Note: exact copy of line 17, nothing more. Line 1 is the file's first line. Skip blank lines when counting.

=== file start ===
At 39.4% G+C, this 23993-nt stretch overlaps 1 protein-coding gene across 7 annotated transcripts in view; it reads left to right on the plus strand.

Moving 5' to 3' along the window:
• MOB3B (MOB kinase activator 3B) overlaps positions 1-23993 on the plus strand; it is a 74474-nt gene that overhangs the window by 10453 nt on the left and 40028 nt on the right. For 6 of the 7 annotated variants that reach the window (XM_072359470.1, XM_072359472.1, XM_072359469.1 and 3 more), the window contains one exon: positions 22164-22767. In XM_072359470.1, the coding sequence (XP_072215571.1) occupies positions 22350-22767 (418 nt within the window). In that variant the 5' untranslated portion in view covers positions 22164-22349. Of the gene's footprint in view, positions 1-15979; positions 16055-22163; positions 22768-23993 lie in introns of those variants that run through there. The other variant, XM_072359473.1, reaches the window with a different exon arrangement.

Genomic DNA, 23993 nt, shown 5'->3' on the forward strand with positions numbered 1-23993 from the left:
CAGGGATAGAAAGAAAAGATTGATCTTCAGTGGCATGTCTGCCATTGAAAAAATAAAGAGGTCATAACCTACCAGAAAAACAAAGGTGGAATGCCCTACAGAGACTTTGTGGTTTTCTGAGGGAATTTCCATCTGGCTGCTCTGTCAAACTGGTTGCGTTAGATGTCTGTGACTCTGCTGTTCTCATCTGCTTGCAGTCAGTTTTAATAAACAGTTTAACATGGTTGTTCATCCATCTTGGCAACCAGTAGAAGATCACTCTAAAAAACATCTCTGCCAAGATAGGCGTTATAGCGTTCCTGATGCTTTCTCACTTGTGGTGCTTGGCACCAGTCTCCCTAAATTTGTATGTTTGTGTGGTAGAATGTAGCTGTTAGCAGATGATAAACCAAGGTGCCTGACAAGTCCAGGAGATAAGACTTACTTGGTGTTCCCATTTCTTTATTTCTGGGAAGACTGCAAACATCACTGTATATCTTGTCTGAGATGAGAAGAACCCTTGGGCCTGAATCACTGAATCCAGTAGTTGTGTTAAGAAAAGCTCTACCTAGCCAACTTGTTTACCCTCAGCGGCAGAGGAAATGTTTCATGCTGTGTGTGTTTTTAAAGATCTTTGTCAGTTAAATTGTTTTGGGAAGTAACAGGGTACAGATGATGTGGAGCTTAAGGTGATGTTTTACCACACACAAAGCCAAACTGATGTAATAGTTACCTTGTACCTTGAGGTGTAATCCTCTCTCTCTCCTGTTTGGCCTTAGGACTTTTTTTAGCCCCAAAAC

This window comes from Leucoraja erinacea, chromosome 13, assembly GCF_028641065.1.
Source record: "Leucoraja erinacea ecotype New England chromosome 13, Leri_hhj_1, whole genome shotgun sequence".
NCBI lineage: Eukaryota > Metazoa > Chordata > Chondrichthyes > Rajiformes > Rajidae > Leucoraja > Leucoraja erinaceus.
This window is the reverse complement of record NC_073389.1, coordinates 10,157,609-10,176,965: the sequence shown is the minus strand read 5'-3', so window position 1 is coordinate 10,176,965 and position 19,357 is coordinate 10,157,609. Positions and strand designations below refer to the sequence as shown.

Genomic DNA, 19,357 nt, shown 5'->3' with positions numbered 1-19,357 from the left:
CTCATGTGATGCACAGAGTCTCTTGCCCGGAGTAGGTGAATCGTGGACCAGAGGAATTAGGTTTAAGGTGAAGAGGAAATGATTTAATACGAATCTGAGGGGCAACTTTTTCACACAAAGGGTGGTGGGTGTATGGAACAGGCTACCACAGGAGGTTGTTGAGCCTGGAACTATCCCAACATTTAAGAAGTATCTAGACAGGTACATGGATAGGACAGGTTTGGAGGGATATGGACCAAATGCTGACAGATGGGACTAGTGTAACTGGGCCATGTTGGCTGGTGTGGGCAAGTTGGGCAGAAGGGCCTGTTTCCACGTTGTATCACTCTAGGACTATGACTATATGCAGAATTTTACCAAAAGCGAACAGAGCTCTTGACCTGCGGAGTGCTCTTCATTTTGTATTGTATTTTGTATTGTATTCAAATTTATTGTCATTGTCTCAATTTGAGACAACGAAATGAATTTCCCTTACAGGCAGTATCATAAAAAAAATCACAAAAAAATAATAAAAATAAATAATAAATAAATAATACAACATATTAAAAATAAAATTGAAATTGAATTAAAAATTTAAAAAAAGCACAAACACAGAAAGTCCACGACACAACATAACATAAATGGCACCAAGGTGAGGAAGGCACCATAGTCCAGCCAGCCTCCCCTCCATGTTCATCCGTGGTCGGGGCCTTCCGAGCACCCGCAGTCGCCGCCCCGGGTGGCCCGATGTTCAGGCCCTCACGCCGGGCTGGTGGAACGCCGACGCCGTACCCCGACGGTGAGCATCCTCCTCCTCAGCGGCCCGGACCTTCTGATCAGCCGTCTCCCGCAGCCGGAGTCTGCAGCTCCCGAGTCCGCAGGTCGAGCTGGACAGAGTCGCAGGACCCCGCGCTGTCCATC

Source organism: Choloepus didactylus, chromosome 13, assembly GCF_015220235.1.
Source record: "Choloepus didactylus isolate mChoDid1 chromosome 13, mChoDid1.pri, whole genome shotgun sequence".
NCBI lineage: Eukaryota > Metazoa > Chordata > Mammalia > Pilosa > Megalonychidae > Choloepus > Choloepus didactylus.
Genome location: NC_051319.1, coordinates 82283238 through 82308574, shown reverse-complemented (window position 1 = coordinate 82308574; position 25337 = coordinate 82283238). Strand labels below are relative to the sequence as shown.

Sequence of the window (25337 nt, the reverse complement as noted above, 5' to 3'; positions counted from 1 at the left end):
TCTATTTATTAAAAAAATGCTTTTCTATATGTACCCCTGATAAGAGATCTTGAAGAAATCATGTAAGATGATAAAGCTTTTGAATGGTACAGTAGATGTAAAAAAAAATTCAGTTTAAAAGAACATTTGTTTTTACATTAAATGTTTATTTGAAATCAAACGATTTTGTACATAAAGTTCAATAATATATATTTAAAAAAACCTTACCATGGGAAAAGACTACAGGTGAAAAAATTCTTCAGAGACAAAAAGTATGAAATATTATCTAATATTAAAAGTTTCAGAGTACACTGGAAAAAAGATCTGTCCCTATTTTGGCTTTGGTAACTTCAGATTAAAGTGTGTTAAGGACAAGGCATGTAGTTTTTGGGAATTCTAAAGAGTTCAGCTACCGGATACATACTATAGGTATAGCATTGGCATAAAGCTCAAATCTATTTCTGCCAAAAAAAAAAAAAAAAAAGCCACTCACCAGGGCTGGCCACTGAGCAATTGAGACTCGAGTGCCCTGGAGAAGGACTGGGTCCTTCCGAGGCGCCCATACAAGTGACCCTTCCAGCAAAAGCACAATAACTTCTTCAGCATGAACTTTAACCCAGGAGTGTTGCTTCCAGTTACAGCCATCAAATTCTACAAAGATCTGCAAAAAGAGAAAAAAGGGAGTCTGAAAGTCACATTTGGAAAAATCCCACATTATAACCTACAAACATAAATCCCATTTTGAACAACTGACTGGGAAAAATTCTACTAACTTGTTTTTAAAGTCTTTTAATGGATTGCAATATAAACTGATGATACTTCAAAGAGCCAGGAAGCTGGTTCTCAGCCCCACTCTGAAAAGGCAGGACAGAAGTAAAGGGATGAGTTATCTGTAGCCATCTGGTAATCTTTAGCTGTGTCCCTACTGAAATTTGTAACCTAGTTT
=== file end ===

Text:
TCTATTTATTAAAAAAATGCTTTTCTATATGTACCCCTGATAAGAGATCTTGAAGAAATCATGTAAGATGATAAAGCTTTTGAATGGTACAGTAGATGTAAAAAAAAATTCAGTTTAAAAGAACATTTGTTTTTACATTAAATGTTTATTTGAAATCAAACGATTTTGTACATAAAGTTCAATAATATATATTTAAAAAAACCTTACCATGGGAAAAGACTACAGGTGAAAAAATTCTTCAGAGACAAAAAGTATGAAATATTATCTAATATTAAAAGTTTCAGAGTACACTGGAAAAAAGATCTGTCCCTATTTTGGCTTTGGTAACTTCAGATTAAAGTGTGTTAAGGACAAGGCATGTAGTTTTTGGGAATTCTAAAGAGTTCAGCTACCGGATACATACTATAGGTATAGCATTGGCATAAAGCTCAAATCTATTTCTGCCAAAAAAAAAAAAAAAAAAGCCACTCACCAGGGCTGGCCACTGAGCAATTGAGACTCGAGTGCCCTGGAGAAGGACTGGGTCCTTCCGAGGCGCCCATACAAGTGACCCTTCCAGCAAAAGCACAATAACTTCTTCAGCATGAACTTTAACCCAGGAGTGTTGCTTCCAGTTACAGCCATCAAATTCTACAAAGATCTGCAAAAAGAGAAAAAAGGGAGTCTGAAAGTCACATTTGGAAAAATCCCACATTATAACCTACAAACATAAATCCCATTTTGAACAACTGACTGGGAAAAATTCTACTAACTTGTTTTTAAAGTCTTTTAATGGATTGCAATATAAACTGATGATACTTCAAAGAGCCAGGAAGCTGGTTCTCAGCCCCACTCTGAAAAGGCAGGACAGAAGTAAAGGGATGAGTTATCTGTAGCCATCTGGTAATCTTTAGCTGTGTCCCTACTGAAATTTGTAACCTAGTTT